What if God told you to kill someone? And your whole world, your epistemology, was founded on revelations from God, speaking softly in your head…
For the Morman Church, this is reality. It is part of their history, whether they like it or not.
Explaining -or more rightly- unravelling how this came to be is the task that Jon Krakauer sets himself in Under the Banner of Heaven.
To do this, Krakauer weaves the chilling murders of 24 year old Brenda Lafferty and her 15 month old daughter, Erica, by their fundamentalist brothers-in-law, Dan and Ron, with a history of the Mormon Church. He does this in a highly readable style; part investigative journalism, part narrative. Some visitors to this blog might be more familiar with Krakauer’s book about the 1996 Mt Everest tragedy, when 12 people died: Into Thin Air. Whilst Under the Banner of Heaven is nowhere near as compelling as Into Thin Air, it is still a hard book to put down; moreso when one considers that:
The respected sociologist Rodney Stark raised eyebrows in 1984 by predicting that there would be 265 million Mormons on the planet by A.D. 2080. After reassessing his calculations in 1998 to reflect more recent growth rates, Stark revised his prediction upward; now he believes that the LDS Church (Latter Day Saints) will have close to three hundred million members by the close of this century (pg. 321).
With such membership comes money and political clout. Which, I suspect, is something to be concerned about.
Krakauer’s book mainly discusses Mormon fundamentalists, their polygamy and violence towards non-members. However, quoting Professor Harold Bloom, he points out that:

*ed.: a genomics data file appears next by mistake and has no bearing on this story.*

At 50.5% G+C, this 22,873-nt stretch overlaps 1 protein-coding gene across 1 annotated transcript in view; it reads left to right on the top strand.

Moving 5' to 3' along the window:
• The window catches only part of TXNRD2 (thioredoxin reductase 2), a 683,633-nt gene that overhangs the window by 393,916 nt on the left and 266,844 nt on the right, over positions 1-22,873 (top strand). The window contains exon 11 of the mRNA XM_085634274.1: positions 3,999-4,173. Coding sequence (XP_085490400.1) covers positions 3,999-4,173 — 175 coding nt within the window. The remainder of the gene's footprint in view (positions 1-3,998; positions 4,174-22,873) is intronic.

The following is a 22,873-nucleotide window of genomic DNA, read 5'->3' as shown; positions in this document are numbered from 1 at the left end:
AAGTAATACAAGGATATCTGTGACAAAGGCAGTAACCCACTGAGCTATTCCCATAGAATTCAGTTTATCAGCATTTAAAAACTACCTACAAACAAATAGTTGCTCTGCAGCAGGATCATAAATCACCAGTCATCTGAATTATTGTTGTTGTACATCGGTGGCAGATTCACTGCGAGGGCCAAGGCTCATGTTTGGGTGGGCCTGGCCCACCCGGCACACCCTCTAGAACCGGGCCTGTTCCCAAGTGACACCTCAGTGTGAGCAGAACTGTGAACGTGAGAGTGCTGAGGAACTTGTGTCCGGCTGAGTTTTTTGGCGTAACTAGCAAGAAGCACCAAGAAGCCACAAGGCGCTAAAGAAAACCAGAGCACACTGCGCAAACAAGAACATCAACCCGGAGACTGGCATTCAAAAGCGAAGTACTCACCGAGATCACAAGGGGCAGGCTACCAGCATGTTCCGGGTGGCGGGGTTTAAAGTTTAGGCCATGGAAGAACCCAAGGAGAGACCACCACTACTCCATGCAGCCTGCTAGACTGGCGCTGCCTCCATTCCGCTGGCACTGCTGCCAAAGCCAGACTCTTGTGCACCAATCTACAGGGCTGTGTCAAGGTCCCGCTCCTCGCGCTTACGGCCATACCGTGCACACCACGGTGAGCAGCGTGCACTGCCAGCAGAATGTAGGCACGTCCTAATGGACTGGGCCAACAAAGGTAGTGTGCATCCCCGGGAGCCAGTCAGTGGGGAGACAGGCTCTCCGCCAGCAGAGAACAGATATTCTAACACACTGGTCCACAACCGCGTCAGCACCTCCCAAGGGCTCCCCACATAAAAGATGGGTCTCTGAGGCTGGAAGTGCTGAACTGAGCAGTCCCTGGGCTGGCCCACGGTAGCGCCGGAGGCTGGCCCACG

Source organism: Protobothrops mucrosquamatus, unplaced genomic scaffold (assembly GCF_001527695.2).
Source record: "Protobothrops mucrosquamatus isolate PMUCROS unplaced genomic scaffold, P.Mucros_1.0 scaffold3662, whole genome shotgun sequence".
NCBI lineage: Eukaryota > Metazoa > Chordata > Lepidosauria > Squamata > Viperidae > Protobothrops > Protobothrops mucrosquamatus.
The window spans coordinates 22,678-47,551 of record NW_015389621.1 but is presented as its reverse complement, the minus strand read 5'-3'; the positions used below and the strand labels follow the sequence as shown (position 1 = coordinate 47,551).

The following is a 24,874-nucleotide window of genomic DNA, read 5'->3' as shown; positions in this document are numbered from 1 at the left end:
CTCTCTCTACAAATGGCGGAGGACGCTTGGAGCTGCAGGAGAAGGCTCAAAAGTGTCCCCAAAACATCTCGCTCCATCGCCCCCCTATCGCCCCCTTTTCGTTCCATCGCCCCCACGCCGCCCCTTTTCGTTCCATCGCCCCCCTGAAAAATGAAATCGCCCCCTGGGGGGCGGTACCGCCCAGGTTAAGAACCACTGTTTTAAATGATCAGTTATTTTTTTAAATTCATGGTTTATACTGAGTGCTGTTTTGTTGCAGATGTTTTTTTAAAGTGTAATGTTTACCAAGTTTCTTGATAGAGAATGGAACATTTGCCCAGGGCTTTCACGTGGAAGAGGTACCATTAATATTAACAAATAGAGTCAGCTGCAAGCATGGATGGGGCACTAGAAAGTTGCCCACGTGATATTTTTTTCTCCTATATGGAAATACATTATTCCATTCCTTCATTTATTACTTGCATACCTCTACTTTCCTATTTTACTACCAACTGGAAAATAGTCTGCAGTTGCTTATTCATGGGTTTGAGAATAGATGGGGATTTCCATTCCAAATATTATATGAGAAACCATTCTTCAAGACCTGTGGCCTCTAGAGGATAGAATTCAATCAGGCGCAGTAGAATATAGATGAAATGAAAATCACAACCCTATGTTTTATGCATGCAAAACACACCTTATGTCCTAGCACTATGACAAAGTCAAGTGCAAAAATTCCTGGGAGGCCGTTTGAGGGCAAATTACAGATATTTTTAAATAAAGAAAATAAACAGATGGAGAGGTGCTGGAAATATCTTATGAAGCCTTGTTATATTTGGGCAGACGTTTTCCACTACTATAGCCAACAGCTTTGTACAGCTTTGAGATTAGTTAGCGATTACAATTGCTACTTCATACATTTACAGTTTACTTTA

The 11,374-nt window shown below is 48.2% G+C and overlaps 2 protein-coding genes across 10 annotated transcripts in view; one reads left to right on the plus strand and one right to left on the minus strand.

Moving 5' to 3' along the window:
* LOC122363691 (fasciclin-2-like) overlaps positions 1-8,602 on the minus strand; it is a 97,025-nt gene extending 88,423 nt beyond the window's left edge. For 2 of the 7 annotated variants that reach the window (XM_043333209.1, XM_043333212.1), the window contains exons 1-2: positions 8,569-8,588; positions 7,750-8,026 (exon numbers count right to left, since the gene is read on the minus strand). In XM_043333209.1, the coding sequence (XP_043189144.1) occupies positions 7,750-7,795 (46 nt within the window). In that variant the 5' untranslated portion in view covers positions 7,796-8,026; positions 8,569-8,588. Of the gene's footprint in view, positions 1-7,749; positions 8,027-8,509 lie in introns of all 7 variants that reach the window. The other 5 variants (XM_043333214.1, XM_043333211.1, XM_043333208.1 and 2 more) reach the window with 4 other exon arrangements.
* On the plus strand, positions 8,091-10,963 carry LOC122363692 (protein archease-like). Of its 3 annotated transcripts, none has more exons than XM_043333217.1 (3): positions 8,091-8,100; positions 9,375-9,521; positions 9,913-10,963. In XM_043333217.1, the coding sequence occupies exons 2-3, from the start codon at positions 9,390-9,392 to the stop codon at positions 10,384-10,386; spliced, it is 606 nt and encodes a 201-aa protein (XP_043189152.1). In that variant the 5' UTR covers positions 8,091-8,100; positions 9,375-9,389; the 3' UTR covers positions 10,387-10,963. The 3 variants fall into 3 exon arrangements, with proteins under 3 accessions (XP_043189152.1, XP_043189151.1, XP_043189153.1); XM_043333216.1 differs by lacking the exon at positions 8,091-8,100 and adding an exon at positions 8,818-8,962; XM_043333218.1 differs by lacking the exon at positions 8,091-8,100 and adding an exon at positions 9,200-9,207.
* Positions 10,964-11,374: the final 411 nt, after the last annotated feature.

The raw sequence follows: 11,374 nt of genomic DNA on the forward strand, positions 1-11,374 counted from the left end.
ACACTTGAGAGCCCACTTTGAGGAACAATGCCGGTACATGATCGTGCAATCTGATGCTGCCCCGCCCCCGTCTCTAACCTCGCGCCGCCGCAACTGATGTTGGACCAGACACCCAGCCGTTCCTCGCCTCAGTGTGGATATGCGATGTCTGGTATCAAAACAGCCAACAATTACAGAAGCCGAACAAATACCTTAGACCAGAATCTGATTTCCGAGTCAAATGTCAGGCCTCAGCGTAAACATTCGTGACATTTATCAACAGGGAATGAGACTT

And who can believe that the Mormons ever would have turned away from the practice of Celestial Marriage (polygamy), if it were not for federal pressure? … someday not too far on in the twenty-first century, the Mormons will have enough political and financial power to sanction polygamy again (pp.321-322).
I don’t really have anything against polygamy – unless it’s used as a way of abusing and repressing women – but polygamy is not part my cultural heritage. Nor is it the cultural heritage of most US citizens. I would not like to have it forced upon me.
Given what Krakauer reveals in his book though, it’s only a short stretch of the imagination towards the society depicted in Margaret Attwood’s The Handmaiden’s Tale unfolding if Mormon fundamentalists ever came to wield real power in the US.
If that’s not worrying enough, then there’s the revealing genesis of Mormonism itself. Revealing, because there is little doubt in my mind that most of the world’s religions (apart from Buddhism which does not ask for belief in any god, spirit or supernatural being) came about the same way: God spoke to someone – directly into his or her head.
That’s right – a revelation. Like Moses and the burning bush. Or the South Park episode which tells the story of Joseph Smith and the beginning of the Mormon Church (dum de dum dum dum). It’s someone claiming that god spoke to them – something which no one else can possibly disprove or prove- and convincing others that they have cornered the market on truth, morality and salvation -and you guessed it, deciding to start their own new religion.
What makes Mormonism any more believable than Scientology, the Ashtar Command, the Church of the Flying Spaghetti Monster or the group who live near Hurstville in southern Sydney who worship garden gnomes?
If you are fascinated by the ideas of L.Ron Hubbard and his version of How We Came To Be Here, then read Krakauer’s book. The tale of Joseph Smith throwing seeing stones into a magic hat and coming up with a new version of The Way Things Are is no less fantastic.
Perhaps the only criticism I have of Krakauer’s book is that polygamy en-masse makes it tough to keep up with characters and kinship. There are sections of the book where the names of people and how they are related are confusing -even for an anthropologist used to complex Aboriginal kinship systems. This aside, I thoroughly enjoyed this insightful and well-written book. Many thanks to my former colleague Michael for lending it to me.